Here is the link before I start gushing about how much I love this concept:
VISUAL NOTE-TAKING IN THE CLASSROOM
I love the term Sketchnoting! As I was reading through the article, many concepts and ideas we have been studying in classes for the past few weeks came together and everything made so much sense. I feel like a mega nerd feeling all excited about learning, but that's just another awesome teacher quality we have, right?
The article talked about how we could have sketches and diagrams prepared before class and just use them as visuals, but there are many benefits to drawing the pictures in front of the class. Drawing illustrations while discussing a topic helps engage a different part of the brain, not to mention, students will love the goofy looking pictures you come up with! Personally, I have experienced moments when I pull out a blank piece of paper and start drawing, and all the students want to come watch. They were always so attentive and interested in the story I was making up right there on the spot!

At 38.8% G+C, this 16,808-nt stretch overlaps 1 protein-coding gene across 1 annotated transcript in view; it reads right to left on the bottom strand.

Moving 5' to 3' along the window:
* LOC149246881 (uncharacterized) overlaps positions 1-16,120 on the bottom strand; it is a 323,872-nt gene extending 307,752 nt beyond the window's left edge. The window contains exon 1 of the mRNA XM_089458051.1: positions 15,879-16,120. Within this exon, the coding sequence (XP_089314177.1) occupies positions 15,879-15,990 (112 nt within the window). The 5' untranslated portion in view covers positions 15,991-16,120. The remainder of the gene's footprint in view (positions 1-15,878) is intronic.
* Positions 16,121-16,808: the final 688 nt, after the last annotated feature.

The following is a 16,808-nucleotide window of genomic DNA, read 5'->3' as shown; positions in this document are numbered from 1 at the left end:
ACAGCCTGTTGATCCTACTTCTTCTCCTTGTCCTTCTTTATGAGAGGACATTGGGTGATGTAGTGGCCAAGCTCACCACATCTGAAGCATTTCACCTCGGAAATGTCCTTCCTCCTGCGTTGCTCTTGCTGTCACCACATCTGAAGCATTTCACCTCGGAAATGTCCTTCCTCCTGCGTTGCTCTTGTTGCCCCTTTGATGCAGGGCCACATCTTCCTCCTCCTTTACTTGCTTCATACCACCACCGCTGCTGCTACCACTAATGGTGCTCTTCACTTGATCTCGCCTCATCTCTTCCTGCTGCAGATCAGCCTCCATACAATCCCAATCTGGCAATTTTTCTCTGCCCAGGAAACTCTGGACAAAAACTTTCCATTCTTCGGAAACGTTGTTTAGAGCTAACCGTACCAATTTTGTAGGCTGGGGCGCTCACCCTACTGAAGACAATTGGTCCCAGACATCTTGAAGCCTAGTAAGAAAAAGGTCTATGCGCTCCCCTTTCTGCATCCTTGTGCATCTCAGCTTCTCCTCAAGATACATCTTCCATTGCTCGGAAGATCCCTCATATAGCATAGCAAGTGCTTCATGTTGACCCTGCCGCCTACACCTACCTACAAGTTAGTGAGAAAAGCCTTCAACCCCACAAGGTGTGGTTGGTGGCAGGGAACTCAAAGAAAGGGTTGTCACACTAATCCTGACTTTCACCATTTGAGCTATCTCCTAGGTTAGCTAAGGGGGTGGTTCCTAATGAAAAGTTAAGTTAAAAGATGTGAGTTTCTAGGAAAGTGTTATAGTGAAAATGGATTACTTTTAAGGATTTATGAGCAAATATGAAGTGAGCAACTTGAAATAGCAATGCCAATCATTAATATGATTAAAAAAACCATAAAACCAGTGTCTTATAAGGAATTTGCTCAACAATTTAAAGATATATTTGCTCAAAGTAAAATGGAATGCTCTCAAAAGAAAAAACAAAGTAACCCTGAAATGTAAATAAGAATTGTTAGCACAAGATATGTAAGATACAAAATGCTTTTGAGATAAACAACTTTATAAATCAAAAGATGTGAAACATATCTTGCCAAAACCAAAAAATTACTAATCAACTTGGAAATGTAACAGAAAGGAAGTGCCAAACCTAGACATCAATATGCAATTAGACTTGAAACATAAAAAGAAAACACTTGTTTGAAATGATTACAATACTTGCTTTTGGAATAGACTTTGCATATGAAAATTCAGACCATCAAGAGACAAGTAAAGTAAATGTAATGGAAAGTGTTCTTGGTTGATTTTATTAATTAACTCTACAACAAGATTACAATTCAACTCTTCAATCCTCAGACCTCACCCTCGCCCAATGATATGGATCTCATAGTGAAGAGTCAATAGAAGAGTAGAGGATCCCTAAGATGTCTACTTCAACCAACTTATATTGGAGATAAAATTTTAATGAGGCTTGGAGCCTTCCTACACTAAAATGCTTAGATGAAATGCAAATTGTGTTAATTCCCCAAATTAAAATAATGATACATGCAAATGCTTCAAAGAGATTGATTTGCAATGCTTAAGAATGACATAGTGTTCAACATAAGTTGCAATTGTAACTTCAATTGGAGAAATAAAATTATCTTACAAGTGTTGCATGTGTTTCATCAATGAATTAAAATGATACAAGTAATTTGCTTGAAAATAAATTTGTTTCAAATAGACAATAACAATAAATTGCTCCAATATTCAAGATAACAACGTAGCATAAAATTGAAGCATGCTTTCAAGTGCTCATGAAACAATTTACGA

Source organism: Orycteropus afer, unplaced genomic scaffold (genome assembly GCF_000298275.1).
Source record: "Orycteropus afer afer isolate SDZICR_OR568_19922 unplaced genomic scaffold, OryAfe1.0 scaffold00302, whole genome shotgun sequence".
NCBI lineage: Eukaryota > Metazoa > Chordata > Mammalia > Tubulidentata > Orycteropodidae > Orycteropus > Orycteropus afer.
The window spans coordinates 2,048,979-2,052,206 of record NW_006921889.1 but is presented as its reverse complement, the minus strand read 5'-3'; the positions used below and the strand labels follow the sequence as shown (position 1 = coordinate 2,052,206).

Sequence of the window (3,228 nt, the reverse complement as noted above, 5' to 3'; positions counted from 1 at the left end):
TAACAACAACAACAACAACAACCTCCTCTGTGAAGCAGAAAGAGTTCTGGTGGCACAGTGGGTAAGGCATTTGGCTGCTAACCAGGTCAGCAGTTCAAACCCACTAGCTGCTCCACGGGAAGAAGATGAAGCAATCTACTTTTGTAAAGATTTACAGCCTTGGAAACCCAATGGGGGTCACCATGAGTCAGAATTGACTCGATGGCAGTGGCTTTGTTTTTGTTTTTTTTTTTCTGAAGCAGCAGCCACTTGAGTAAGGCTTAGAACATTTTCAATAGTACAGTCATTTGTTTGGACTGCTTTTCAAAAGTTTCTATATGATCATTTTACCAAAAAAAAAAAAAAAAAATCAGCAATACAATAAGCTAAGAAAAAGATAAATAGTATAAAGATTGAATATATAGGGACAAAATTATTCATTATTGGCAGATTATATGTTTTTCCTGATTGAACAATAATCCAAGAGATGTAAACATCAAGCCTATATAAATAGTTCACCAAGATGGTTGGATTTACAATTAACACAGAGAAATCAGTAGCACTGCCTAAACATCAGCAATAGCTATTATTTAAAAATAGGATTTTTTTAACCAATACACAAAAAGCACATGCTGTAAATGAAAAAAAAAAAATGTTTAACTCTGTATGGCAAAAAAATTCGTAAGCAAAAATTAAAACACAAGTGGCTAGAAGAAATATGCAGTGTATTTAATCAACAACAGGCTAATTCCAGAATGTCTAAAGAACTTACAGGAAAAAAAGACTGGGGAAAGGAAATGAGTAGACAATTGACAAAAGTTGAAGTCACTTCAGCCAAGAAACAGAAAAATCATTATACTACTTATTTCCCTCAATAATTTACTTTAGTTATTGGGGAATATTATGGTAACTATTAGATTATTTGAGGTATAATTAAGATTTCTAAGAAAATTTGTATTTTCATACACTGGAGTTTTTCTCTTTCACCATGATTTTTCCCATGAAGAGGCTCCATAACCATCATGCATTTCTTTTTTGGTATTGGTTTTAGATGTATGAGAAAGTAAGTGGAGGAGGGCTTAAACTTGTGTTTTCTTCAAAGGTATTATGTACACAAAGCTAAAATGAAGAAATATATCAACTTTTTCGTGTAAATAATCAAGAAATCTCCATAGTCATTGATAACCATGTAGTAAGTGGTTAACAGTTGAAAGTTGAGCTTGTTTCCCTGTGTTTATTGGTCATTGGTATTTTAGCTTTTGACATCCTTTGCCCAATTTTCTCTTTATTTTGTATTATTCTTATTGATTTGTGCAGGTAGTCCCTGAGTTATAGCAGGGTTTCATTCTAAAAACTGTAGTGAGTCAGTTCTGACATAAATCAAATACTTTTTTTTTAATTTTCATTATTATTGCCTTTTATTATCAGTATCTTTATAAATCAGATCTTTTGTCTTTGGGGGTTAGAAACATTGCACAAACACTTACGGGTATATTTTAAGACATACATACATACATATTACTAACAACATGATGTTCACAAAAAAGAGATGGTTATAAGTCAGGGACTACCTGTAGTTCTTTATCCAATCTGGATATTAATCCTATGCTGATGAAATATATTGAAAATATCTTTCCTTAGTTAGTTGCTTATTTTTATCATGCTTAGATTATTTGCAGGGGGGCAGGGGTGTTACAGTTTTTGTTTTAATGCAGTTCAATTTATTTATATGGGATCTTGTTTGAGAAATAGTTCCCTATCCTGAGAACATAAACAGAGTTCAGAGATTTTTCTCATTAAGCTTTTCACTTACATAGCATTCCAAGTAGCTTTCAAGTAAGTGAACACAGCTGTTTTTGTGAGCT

I appreciate that not everyone is confident with their drawing skills, but I still stand by my belief that even stick people can be used effectively! I really think we need to challenge ourselves continually so if you've mastered stick people, time to take it up a notch!
The teacher in the article discovered that while she was doing all this sketchnoting, she was learning more than the students! As beneficial as it is for her, the same can benefit her students. In order to encourage students to take the risk and draw pictures even if they feel they "aren't good," she suggested giving a time limit of a minute so they can quickly sketch down their ideas in a more reflexive way.
At the end of the article, she listed 5 main reasons why sketchnoting works:
1. It exercises student's kinesthetic, auditory, linguistic, and verbal skills,
2. Visuals can be a formative assessment teachers can interpret immediately and build upon knowledge,
3. It can generate a dopamine surge and lower stress,
4. Visuals help the brain make connections, and
5. It's a lot of fun and can give the brain a "break" while still reviewing what was learned.
Obviously there will be times when sketchnoting is not the best method for teaching, and it certainly shouldn't be the only method used. As we've learned in Evaluation and Assessment class, we need a variety of teaching methods and formative assessments to make sure students are learning what we need them to learn. I'm excited to try and use this strategy in a classroom setting. I think I will try this with one of the projects/presentations which are due very soon....
As an aside, I've noticed recently that when I procrastinate, I'm reading more education related articles. :P